It can be hard not to focus on the final product that you want a child to learn. In order to learn how to pour from a pitcher to a glass, there will be many spills cleaned up before it is done perfectly. It is easy to feel tired with the process as a mother, as you are constantly with your child, redirecting, teaching, and observing. I have found that it is easier if I focus on tasks that my son is engaged in and interested in, rather than those he dislikes. I still have to change his clothes, but I have found ways to make it easier for him. If we do it before we go outside, he sees it as a step to outside and is happy to change. If I give him two shirt options, one with animals he likes, then he is more likely to appreciate taking his dirty shirt off. The process of learning can be longer than my patience. This is when as a parent, I need to step back and realize that the process is important for him. It is much easier to hold our child’s hand to understanding than to pick up screaming to take him there.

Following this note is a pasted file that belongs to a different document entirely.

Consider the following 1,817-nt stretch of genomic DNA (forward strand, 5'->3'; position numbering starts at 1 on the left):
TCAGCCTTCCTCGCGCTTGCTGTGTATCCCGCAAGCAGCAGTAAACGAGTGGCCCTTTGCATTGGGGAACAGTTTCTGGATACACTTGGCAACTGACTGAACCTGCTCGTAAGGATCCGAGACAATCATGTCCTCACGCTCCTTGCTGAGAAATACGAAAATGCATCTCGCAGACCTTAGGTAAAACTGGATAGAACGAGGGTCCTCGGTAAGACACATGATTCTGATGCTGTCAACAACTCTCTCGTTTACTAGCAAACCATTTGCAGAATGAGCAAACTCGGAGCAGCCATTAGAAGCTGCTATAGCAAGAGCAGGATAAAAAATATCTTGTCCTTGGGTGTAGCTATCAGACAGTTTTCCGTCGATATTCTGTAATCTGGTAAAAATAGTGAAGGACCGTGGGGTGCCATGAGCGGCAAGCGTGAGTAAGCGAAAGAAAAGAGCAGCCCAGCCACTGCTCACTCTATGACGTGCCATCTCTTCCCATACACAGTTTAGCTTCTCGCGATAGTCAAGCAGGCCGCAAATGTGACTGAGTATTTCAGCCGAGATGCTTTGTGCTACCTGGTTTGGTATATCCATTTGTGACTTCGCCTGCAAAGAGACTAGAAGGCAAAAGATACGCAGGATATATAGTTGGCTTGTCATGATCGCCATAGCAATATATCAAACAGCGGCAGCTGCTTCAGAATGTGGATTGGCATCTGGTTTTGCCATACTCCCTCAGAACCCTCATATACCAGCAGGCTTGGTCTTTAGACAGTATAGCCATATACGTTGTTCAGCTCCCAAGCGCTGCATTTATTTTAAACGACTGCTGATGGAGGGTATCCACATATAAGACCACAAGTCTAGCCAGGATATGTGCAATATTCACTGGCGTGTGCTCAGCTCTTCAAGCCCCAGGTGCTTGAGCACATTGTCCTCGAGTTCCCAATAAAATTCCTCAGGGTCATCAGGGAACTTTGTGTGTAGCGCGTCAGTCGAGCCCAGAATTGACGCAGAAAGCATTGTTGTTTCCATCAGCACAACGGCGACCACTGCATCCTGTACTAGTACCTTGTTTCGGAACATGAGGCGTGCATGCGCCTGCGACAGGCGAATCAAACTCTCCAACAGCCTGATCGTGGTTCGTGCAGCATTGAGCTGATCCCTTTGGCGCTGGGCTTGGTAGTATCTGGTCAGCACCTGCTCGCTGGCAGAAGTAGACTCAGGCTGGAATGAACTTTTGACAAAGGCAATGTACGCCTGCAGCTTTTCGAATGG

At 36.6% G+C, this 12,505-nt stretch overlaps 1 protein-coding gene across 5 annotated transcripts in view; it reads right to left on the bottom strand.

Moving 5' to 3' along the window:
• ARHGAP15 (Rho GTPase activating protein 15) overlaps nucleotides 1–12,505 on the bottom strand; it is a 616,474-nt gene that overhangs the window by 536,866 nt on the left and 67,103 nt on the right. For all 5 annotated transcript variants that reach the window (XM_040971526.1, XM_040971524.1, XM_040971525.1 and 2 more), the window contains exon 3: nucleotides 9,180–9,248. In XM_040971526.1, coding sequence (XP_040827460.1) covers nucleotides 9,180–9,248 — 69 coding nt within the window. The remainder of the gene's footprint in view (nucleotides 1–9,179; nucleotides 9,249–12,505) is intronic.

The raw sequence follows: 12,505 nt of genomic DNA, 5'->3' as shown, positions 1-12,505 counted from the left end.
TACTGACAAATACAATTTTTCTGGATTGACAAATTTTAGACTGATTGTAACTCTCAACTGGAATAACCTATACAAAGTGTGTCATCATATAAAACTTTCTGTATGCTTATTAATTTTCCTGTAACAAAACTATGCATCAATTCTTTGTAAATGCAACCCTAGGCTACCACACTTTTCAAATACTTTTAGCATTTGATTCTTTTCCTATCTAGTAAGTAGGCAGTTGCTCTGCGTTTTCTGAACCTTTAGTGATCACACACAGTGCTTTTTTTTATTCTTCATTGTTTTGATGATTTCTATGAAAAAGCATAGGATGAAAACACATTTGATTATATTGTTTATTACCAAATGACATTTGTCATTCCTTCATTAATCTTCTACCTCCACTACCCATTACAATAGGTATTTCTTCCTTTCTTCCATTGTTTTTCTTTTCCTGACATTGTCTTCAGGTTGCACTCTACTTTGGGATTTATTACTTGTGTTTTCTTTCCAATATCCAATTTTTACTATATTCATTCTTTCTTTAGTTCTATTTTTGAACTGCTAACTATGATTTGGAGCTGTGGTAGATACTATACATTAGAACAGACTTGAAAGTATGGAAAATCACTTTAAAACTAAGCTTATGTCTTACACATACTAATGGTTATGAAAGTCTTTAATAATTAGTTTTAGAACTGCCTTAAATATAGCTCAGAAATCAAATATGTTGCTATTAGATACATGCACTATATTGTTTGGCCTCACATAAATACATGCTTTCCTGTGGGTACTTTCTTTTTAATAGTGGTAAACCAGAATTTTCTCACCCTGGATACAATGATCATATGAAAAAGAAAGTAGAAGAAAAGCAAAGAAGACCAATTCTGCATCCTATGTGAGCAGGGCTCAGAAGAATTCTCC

“Our work is not to teach, but to help the absorbent mind in its work of development. How marvelous it would be if by our help, if by an intelligent treatment of the child, if by understanding the needs of his physical life and by feeding his intellect, we could prolong the period of functioning of the absorbent mind!”
― Maria Montessori

So if you are wondering where my crafty ideas have been, I have been busy cultivating patience and learning how to parent my son. Thankfully nature does most of the work for me when we’re outside.

Not picking flowers and the garden plants

toddler walking a gravel path through a garden with an applesauce pouch in his hand
Can’t pick flowers if his hands are full of food!

Parents are always on edge when a flower picking toddler is in a beautiful botanical garden with other plant enthusiasts watching. There is nothing worse that watching the disgust on a photographer’s face as your toddler picks a giant hibiscus flower. Thankfully this didn’t happen, but was I pretty on edge.